Storm speed is important when assessing coastal flood hazard
Fast moving storms can cause catastrophic coastal flood hazards on the UK’s east coast, according to new research by scientists at the National Oceanography Centre (NOC).
Published in the journal Ocean Modelling, this research used computer programs to analyse the travelling speed of storm Xaver, which was responsible for generating the highest storm surge in the North Sea in the last 60 years. The study found the fast travelling speed of Xaver was an important factor in the consequent coastal flood.
The lead author of this research, Dr Xiaoyan Wei from the NOC, said “We tend to think slower storms should cause greater flood hazards because they act on the sea surface for a longer period of time, and as a result set up a higher surge. But, our research shows that fast-moving storms can actually cause much higher water levels if resonance takes place.”
"This study focused on the UK east coast, but I hope the outcomes of this research will help improve coastal flood hazard assessments worldwide for communities living around semi-enclosed coastal seas.”
Importantly, the rise in sea level due to wind ‘whipping’ up the sea was the main contributor to storm surges on the UK’s east coast during Xaver. This effect is strongly dependent on water depth, fetch (the area of sea that wind can blow over), and wind duration.
Storm surge, when coinciding with strong tides, can result in catastrophic coastal flood hazard. But, at coasts with a large tidal range the storm surge and tide can interact in a way that decreases the maximum water level, reducing the potential flood hazard. The UK southeast coast is particularly vulnerable because not only does it have a low tidal range, but it is also fronted by a long stretch of shallow sea, over which the wind can ‘whip-up’ the sea level.
Crucially, this study found significant rises in sea level at the UK’s east coast can be generated by resonance when the wind varies largely at the frequency close to the natural frequency of the North Sea. Since the wind frequency is related to the storm travelling speed, this study emphasized the importance of the storm travelling speed to coastal flood hazard assessment.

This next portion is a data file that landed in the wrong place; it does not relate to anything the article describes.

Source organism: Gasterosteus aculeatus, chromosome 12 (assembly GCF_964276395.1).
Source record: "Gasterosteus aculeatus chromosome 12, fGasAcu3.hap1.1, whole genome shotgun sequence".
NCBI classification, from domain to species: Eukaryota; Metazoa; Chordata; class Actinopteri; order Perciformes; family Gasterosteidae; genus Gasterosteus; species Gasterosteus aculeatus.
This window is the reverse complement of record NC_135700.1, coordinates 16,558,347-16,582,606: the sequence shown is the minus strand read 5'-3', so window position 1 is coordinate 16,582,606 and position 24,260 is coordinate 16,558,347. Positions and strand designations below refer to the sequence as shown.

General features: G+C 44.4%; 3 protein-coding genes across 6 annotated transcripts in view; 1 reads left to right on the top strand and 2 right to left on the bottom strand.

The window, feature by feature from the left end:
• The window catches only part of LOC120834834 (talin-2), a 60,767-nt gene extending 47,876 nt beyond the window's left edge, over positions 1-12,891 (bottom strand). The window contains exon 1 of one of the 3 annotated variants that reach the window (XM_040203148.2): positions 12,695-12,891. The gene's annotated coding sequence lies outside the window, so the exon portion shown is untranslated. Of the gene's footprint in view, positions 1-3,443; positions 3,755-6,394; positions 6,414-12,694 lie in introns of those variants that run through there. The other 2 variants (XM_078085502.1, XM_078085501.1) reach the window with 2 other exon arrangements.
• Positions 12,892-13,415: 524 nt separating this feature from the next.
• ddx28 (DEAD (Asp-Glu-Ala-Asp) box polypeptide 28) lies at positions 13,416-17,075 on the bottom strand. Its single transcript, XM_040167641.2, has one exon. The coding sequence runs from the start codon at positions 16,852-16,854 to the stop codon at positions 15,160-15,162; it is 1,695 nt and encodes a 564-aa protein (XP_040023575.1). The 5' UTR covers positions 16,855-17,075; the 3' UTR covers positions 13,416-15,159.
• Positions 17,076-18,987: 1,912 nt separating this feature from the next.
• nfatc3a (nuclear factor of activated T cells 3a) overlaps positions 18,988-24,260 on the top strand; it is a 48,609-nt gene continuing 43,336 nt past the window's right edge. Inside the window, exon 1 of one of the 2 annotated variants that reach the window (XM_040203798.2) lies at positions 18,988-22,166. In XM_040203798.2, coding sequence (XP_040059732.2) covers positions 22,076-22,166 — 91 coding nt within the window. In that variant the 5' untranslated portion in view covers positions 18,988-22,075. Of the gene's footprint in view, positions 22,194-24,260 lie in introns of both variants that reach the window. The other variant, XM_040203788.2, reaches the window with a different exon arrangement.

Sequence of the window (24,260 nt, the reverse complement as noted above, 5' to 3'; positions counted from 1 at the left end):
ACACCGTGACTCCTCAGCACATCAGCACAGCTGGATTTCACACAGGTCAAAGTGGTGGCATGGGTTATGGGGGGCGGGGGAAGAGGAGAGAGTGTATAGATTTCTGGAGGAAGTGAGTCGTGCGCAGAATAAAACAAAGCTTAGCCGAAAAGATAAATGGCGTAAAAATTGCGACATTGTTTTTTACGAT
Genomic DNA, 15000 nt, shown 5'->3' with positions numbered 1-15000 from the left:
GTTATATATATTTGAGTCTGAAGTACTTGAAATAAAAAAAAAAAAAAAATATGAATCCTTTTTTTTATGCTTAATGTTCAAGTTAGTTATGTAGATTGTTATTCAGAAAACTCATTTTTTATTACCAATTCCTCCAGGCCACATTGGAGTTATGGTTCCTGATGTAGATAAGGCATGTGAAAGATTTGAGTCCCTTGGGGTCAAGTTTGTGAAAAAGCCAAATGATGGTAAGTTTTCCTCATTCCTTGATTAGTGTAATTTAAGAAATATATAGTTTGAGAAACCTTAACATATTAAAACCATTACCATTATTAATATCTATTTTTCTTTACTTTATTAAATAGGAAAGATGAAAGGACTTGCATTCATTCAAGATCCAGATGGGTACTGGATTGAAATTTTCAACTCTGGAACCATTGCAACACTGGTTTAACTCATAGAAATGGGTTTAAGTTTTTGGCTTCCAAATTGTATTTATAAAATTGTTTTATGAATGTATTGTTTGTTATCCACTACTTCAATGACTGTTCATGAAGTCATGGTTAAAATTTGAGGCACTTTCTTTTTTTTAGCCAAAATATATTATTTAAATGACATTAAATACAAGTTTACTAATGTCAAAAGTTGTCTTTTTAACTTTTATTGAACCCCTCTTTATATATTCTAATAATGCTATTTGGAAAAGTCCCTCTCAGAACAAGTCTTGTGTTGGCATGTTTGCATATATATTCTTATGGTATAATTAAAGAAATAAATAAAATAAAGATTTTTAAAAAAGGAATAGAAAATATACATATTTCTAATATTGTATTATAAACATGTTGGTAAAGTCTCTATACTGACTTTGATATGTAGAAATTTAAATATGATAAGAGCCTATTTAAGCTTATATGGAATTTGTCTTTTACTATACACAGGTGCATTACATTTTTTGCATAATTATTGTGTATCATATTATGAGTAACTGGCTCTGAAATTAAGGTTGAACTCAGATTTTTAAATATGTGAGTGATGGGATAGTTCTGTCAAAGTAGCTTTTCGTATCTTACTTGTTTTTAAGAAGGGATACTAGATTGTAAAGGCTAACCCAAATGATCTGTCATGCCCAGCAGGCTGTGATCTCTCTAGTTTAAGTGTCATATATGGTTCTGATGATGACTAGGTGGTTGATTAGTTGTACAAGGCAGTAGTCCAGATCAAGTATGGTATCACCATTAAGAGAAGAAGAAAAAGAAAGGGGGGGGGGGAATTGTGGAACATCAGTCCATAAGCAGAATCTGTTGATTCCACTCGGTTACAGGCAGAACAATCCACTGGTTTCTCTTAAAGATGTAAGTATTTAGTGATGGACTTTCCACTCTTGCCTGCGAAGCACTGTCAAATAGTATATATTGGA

This research forms part of the National Oceanography Centre’s commitment to advancing knowledge that helps protect people and property from natural hazards.
This research was funded by the Natural Environmental Research Council (NERC) project, BLUEcoast.
Notes to Editor:
For more information please contact
Holly Peacock, Senior Communications Officer, National Oceanography Centre
Tel: +44 (0)23 80596388 or 07798926034
You can read the research paper by following this link https://doi.org/10.1016/j.ocemod.2019.101472
The National Oceanography Centre (NOC) is the UK’s leading institution for integrated coastal and deep ocean research. NOC undertakes and facilitates world-class agenda-setting scientific research to understand the global ocean by solving challenging multidisciplinary, large scale, long-term marine science problems to underpin international and UK public policy, business and wider society outcomes.
NOC operates the Royal Research Ships James Cook and Discovery and develops technology for coastal and deep ocean research. Working with its partners NOC provides long-term marine science capability including: sustained ocean observing, mapping and surveying; data management and scientific advice.
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